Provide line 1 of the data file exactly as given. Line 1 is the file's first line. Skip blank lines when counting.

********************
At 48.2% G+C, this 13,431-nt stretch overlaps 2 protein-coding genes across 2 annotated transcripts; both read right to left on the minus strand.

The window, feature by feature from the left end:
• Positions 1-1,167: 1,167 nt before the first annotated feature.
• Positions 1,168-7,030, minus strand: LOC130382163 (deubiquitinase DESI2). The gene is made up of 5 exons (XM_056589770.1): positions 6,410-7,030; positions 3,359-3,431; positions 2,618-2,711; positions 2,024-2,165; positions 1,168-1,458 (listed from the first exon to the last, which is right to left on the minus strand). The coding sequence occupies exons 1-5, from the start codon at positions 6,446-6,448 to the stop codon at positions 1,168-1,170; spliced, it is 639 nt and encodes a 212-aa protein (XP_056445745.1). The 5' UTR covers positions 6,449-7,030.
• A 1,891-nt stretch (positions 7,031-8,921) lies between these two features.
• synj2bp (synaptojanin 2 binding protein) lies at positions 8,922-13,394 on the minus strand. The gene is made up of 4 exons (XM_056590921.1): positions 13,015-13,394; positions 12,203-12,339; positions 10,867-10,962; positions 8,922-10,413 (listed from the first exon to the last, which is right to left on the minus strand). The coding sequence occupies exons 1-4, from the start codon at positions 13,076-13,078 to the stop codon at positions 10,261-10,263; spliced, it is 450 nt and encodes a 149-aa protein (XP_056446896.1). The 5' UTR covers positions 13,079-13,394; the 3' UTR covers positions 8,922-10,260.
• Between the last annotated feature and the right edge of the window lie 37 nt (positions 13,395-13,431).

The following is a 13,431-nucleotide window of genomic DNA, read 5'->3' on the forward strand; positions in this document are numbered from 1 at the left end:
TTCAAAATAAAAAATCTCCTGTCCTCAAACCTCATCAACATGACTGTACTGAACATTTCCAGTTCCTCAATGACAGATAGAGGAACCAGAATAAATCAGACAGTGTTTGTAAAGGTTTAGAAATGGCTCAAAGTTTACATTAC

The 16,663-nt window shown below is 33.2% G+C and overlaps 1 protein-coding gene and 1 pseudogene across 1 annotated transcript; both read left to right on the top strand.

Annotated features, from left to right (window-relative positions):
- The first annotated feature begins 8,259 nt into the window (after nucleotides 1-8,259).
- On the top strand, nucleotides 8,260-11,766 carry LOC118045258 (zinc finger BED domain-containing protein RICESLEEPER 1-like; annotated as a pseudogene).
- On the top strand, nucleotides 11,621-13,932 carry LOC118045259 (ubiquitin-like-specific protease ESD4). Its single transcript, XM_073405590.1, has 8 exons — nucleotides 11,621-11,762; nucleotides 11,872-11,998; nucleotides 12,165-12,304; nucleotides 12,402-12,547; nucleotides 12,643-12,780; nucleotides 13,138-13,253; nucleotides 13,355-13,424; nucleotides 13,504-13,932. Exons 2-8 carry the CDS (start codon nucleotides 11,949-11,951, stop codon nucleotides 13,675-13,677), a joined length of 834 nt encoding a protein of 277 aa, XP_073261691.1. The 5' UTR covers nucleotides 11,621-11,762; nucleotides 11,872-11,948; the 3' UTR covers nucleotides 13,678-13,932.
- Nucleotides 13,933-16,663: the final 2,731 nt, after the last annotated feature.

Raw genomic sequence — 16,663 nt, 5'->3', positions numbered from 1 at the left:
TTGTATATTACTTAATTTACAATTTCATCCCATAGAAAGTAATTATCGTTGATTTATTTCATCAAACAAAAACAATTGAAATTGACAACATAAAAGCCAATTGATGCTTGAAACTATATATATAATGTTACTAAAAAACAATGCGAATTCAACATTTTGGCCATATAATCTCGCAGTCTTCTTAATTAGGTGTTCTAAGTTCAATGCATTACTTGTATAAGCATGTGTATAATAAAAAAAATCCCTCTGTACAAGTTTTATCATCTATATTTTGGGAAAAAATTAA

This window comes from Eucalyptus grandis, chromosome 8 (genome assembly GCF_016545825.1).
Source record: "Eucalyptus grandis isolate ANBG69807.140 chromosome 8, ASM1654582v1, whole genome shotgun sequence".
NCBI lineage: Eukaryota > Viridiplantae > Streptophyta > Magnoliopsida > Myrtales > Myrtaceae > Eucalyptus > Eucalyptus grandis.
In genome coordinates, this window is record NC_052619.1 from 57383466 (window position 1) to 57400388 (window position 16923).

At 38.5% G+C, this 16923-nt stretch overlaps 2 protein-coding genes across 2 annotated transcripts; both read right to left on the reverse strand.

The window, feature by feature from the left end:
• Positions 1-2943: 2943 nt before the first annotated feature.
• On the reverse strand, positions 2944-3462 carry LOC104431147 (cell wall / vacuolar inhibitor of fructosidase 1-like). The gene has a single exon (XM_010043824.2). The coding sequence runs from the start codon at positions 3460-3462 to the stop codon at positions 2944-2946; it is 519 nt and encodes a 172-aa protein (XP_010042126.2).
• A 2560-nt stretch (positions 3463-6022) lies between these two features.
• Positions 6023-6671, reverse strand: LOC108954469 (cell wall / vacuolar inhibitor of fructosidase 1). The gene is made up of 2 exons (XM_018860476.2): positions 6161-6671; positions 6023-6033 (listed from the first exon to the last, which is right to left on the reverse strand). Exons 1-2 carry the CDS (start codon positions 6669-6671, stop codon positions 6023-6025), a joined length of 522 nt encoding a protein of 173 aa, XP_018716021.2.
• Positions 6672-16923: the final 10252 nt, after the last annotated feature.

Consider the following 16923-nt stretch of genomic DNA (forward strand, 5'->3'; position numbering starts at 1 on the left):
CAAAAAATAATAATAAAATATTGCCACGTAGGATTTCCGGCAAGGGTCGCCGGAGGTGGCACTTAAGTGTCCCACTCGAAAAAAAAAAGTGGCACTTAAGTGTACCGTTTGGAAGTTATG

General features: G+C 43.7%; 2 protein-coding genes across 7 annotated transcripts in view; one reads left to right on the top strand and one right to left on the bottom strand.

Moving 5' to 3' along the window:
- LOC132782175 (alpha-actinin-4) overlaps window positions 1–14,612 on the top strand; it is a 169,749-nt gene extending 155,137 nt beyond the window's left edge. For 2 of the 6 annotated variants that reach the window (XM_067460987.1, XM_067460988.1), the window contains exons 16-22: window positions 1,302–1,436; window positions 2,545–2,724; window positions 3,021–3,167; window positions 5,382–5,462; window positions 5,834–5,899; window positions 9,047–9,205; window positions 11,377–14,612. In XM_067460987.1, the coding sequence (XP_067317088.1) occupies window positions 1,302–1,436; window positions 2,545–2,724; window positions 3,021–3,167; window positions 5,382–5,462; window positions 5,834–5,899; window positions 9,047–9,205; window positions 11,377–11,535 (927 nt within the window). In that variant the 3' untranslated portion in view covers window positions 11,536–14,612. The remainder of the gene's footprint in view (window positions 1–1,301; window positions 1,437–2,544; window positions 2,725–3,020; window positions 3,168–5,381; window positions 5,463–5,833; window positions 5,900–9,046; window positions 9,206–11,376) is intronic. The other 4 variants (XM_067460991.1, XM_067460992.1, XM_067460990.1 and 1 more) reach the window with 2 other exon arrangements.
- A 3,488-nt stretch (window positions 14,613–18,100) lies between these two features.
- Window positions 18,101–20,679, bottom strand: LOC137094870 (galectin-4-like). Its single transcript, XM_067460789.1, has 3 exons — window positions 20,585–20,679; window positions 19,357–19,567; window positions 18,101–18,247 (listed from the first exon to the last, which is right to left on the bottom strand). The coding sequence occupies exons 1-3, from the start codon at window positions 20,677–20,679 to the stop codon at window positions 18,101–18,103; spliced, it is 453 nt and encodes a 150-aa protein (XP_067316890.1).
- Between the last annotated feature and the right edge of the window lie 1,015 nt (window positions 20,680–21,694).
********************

At 48.2% G+C, this 13,431-nt stretch overlaps 2 protein-coding genes across 2 annotated transcripts; both read right to left on the minus strand.